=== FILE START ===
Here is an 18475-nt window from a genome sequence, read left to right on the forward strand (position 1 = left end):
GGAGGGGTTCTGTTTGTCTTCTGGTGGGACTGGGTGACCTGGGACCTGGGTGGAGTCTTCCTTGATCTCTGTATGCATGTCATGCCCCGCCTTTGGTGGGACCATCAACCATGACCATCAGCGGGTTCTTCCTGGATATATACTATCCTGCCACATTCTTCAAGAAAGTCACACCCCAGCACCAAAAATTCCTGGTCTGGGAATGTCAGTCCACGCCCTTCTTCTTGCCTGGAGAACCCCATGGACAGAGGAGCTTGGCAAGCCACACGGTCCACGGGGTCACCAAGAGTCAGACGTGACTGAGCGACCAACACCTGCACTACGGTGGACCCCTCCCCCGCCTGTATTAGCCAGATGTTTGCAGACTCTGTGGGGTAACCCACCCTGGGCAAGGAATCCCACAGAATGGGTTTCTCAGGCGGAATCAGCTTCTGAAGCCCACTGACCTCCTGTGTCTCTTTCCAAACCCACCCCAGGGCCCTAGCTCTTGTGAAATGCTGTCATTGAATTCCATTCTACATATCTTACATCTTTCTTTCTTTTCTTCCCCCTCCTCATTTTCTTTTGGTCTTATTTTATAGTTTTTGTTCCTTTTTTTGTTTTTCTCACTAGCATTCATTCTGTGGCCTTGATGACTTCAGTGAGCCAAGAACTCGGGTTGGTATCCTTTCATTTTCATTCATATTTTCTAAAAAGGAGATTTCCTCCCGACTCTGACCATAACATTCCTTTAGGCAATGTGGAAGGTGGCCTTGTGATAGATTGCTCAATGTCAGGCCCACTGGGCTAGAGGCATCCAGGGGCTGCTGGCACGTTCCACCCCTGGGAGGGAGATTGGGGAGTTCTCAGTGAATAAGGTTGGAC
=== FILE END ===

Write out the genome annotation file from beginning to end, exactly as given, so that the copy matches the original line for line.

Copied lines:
Here is an 18475-nt window from a genome sequence, read left to right on the forward strand (position 1 = left end):
GGAGGGGTTCTGTTTGTCTTCTGGTGGGACTGGGTGACCTGGGACCTGGGTGGAGTCTTCCTTGATCTCTGTATGCATGTCATGCCCCGCCTTTGGTGGGACCATCAACCATGACCATCAGCGGGTTCTTCCTGGATATATACTATCCTGCCACATTCTTCAAGAAAGTCACACCCCAGCACCAAAAATTCCTGGTCTGGGAATGTCAGTCCACGCCCTTCTTCTTGCCTGGAGAACCCCATGGACAGAGGAGCTTGGCAAGCCACACGGTCCACGGGGTCACCAAGAGTCAGACGTGACTGAGCGACCAACACCTGCACTACGGTGGACCCCTCCCCCGCCTGTATTAGCCAGATGTTTGCAGACTCTGTGGGGTAACCCACCCTGGGCAAGGAATCCCACAGAATGGGTTTCTCAGGCGGAATCAGCTTCTGAAGCCCACTGACCTCCTGTGTCTCTTTCCAAACCCACCCCAGGGCCCTAGCTCTTGTGAAATGCTGTCATTGAATTCCATTCTACATATCTTACATCTTTCTTTCTTTTCTTCCCCCTCCTCATTTTCTTTTGGTCTTATTTTATAGTTTTTGTTCCTTTTTTTGTTTTTCTCACTAGCATTCATTCTGTGGCCTTGATGACTTCAGTGAGCCAAGAACTCGGGTTGGTATCCTTTCATTTTCATTCATATTTTCTAAAAAGGAGATTTCCTCCCGACTCTGACCATAACATTCCTTTAGGCAATGTGGAAGGTGGCCTTGTGATAGATTGCTCAATGTCAGGCCCACTGGGCTAGAGGCATCCAGGGGCTGCTGGCACGTTCCACCCCTGGGAGGGAGATTGGGGAGTTCTCAGTGAATAAGGTTGGAC